Windhoek-The Minister of Health and Social Services, Dr Bernard Haufiku, yesterday assured that there is no need for Namibians to panic over reports of an Ebola outbreak in the Democratic Republic of Congo.
In a telephonic interview with New Era yesterday, Haufiku said although there is no need to panic at this stage “we need to be alert and awake”.
“We can’t say we are absolutely secure because travelling is easy … absolutely no one is safe in this,” he said, adding that people can be exposed to Ebola through travelling and contact with people exposed to Ebola.
There would be screenings at the various border points such as Hosea Kutako International Airport, Katima Mulilo Bridge, Oshikango, Walvis Bay port as well as the southern border where people travel to and from South Africa.
This surveillance measure is to detect the disease early, the minister explained. Ebola symptoms are like those of other hemorrphagic fevers as they are non-specific at the beginning. This may include nausea and vomiting, skin rash and generally being unwell, explained the health minister.
As the symptoms progress they may include bleeding through the mouth, nose and even anus. “That when it’s complicating,” he said. The doctors then have to screen persons with such symptoms to also find out whether they had travelled to a country battling Ebola, he explained.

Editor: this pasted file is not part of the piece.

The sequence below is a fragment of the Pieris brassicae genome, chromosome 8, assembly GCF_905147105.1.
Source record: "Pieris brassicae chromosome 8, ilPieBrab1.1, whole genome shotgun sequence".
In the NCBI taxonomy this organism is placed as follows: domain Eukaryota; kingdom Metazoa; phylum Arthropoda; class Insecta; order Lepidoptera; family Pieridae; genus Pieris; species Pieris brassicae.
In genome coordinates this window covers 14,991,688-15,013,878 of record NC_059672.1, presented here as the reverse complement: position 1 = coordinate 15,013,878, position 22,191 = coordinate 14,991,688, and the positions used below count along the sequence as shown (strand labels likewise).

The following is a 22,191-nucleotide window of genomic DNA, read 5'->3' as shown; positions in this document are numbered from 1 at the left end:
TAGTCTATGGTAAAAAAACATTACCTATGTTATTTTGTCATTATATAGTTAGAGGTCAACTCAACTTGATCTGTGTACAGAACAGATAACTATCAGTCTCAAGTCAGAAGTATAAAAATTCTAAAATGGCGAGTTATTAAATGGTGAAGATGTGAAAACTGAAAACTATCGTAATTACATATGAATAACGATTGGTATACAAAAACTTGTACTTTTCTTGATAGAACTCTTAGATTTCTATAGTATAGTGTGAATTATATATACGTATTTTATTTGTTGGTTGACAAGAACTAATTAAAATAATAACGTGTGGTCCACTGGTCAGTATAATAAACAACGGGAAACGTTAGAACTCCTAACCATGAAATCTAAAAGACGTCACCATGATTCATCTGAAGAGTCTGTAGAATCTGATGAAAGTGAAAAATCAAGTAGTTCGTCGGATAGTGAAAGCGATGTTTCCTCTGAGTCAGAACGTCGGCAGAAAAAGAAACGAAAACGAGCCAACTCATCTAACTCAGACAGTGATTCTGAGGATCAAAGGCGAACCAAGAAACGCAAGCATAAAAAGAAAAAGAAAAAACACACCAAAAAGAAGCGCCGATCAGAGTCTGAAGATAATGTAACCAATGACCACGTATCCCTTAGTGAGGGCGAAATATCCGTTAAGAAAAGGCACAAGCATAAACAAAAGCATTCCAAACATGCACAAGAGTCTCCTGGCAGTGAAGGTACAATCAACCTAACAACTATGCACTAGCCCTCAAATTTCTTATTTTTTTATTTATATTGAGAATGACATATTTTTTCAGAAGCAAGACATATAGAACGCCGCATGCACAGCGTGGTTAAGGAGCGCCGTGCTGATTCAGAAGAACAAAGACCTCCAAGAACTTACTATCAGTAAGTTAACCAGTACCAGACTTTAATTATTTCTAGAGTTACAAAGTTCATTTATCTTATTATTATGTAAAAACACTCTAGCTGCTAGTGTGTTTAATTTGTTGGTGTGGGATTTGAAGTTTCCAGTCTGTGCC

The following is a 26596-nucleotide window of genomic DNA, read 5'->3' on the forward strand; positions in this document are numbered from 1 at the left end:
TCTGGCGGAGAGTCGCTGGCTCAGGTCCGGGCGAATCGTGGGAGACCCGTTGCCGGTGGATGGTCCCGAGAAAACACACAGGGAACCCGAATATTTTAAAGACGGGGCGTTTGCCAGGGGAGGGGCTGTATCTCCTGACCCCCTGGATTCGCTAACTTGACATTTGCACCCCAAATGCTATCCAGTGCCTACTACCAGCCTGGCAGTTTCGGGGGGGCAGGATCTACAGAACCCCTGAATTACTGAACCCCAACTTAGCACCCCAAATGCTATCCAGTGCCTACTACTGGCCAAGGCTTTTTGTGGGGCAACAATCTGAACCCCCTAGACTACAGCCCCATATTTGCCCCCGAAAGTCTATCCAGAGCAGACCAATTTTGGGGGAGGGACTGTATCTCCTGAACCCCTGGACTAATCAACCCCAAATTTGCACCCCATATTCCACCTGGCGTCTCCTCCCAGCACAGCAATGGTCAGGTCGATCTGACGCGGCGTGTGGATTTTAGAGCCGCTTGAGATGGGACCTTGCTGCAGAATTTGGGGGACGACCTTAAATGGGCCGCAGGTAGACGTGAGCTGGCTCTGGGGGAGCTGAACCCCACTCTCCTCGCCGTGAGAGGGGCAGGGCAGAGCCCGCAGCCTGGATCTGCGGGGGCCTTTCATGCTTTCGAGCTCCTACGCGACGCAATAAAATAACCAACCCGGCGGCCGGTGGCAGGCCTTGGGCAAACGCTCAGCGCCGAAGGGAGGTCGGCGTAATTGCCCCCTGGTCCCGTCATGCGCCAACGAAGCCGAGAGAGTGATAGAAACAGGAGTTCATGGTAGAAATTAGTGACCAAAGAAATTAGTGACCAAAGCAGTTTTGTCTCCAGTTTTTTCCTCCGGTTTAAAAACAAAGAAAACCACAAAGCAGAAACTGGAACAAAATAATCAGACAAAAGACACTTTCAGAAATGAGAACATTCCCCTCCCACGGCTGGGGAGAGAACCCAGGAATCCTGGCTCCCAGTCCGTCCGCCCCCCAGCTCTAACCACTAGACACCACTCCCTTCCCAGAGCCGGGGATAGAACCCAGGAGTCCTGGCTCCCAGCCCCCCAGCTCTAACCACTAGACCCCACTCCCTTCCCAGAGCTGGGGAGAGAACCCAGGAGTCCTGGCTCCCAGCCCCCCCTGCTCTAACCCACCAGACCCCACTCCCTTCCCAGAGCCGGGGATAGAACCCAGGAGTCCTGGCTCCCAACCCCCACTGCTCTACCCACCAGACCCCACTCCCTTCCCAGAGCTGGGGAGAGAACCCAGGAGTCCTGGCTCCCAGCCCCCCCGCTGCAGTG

Manga Libita of the Ministry of Health and Social Services explained that she got confirmation from Ohangwena indicating that they have a screening point at Oshikango border post. By the time of going to print it could not be confirmed whether the other screening points are active.
Haufiku said the public would be updated regularly on developments of the outbreak in the neighbouring country. He said he would be travelling to meet with the DRC health minister and “[to] have a word and ask at a more personal level what the situation is like in the DRC”.
CNN reported that three people have died from an Ebola outbreak in a remote northern region of the DRC and health officials are travelling to the central African country in response to a rising number of suspected cases.
Last week, the World Health Organisation reported one Ebola-related death and the possibility of two others.
On Saturday, the organization confirmed the other two deaths were also Ebola-related.
The first case, reported on April 22, involved a 45-year-old man. The taxi driver who took the man to hospital and a person who cared for the man both became sick and later died, CNN reported.